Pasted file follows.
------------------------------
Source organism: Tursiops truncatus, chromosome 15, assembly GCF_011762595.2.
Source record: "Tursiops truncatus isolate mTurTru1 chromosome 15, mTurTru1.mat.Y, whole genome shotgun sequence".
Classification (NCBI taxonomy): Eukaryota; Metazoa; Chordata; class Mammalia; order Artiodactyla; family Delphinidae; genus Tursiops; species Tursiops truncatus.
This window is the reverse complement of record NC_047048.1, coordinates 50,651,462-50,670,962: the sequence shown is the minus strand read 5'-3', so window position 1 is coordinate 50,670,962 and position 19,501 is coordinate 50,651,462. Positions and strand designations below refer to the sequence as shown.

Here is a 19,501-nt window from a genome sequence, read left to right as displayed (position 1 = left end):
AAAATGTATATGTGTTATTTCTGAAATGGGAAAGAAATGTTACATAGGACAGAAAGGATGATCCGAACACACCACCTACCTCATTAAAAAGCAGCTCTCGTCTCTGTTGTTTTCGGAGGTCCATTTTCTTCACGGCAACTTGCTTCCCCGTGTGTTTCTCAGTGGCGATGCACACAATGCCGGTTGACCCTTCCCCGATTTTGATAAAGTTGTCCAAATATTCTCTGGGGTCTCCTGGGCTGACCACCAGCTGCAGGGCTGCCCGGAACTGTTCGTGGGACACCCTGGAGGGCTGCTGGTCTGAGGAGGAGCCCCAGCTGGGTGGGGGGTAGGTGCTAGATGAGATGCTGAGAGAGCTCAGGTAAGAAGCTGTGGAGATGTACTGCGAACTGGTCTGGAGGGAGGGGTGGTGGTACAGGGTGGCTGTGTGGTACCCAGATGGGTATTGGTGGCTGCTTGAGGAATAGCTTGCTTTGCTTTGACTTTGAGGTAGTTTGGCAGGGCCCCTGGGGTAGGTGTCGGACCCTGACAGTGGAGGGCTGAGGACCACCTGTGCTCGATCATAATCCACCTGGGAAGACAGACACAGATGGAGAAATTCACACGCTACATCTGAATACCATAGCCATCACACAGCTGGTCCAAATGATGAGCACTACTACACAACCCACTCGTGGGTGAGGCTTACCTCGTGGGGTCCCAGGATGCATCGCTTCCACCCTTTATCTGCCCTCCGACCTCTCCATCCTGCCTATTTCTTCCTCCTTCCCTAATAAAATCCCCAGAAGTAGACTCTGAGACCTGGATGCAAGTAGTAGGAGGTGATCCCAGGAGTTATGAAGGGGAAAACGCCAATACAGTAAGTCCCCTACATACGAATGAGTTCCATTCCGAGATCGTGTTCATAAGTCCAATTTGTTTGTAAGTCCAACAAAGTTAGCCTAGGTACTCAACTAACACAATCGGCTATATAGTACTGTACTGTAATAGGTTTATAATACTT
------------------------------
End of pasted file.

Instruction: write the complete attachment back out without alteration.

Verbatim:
Source organism: Tursiops truncatus, chromosome 15, assembly GCF_011762595.2.
Source record: "Tursiops truncatus isolate mTurTru1 chromosome 15, mTurTru1.mat.Y, whole genome shotgun sequence".
Classification (NCBI taxonomy): Eukaryota; Metazoa; Chordata; class Mammalia; order Artiodactyla; family Delphinidae; genus Tursiops; species Tursiops truncatus.
This window is the reverse complement of record NC_047048.1, coordinates 50,651,462-50,670,962: the sequence shown is the minus strand read 5'-3', so window position 1 is coordinate 50,670,962 and position 19,501 is coordinate 50,651,462. Positions and strand designations below refer to the sequence as shown.

Here is a 19,501-nt window from a genome sequence, read left to right as displayed (position 1 = left end):
AAAATGTATATGTGTTATTTCTGAAATGGGAAAGAAATGTTACATAGGACAGAAAGGATGATCCGAACACACCACCTACCTCATTAAAAAGCAGCTCTCGTCTCTGTTGTTTTCGGAGGTCCATTTTCTTCACGGCAACTTGCTTCCCCGTGTGTTTCTCAGTGGCGATGCACACAATGCCGGTTGACCCTTCCCCGATTTTGATAAAGTTGTCCAAATATTCTCTGGGGTCTCCTGGGCTGACCACCAGCTGCAGGGCTGCCCGGAACTGTTCGTGGGACACCCTGGAGGGCTGCTGGTCTGAGGAGGAGCCCCAGCTGGGTGGGGGGTAGGTGCTAGATGAGATGCTGAGAGAGCTCAGGTAAGAAGCTGTGGAGATGTACTGCGAACTGGTCTGGAGGGAGGGGTGGTGGTACAGGGTGGCTGTGTGGTACCCAGATGGGTATTGGTGGCTGCTTGAGGAATAGCTTGCTTTGCTTTGACTTTGAGGTAGTTTGGCAGGGCCCCTGGGGTAGGTGTCGGACCCTGACAGTGGAGGGCTGAGGACCACCTGTGCTCGATCATAATCCACCTGGGAAGACAGACACAGATGGAGAAATTCACACGCTACATCTGAATACCATAGCCATCACACAGCTGGTCCAAATGATGAGCACTACTACACAACCCACTCGTGGGTGAGGCTTACCTCGTGGGGTCCCAGGATGCATCGCTTCCACCCTTTATCTGCCCTCCGACCTCTCCATCCTGCCTATTTCTTCCTCCTTCCCTAATAAAATCCCCAGAAGTAGACTCTGAGACCTGGATGCAAGTAGTAGGAGGTGATCCCAGGAGTTATGAAGGGGAAAACGCCAATACAGTAAGTCCCCTACATACGAATGAGTTCCATTCCGAGATCGTGTTCATAAGTCCAATTTGTTTGTAAGTCCAACAAAGTTAGCCTAGGTACTCAACTAACACAATCGGCTATATAGTACTGTACTGTAATAGGTTTATAATACTT